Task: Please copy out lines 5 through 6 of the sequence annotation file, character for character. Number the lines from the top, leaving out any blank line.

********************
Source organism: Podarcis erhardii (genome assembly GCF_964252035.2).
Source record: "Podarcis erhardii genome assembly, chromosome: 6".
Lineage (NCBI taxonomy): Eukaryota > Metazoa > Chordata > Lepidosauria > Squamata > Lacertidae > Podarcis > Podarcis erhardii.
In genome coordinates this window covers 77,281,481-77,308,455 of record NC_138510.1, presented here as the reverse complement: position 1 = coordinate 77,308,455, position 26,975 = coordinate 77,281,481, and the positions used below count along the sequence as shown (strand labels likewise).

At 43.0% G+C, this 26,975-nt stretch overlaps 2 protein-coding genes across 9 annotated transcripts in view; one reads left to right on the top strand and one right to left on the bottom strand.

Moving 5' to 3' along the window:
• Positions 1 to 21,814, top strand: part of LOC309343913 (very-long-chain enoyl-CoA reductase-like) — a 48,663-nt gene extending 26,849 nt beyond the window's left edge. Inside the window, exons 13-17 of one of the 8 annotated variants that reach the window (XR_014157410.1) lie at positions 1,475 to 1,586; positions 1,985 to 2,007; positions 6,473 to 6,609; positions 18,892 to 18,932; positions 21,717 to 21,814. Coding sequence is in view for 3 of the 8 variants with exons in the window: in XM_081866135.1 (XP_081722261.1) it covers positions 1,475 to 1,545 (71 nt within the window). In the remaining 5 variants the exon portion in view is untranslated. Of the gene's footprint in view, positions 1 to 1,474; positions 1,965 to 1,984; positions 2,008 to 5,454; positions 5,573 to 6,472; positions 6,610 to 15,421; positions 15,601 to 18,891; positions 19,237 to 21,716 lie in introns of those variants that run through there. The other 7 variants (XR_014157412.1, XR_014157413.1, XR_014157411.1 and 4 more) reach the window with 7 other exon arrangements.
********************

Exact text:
At 43.0% G+C, this 26,975-nt stretch overlaps 2 protein-coding genes across 9 annotated transcripts in view; one reads left to right on the top strand and one right to left on the bottom strand.

Moving 5' to 3' along the window: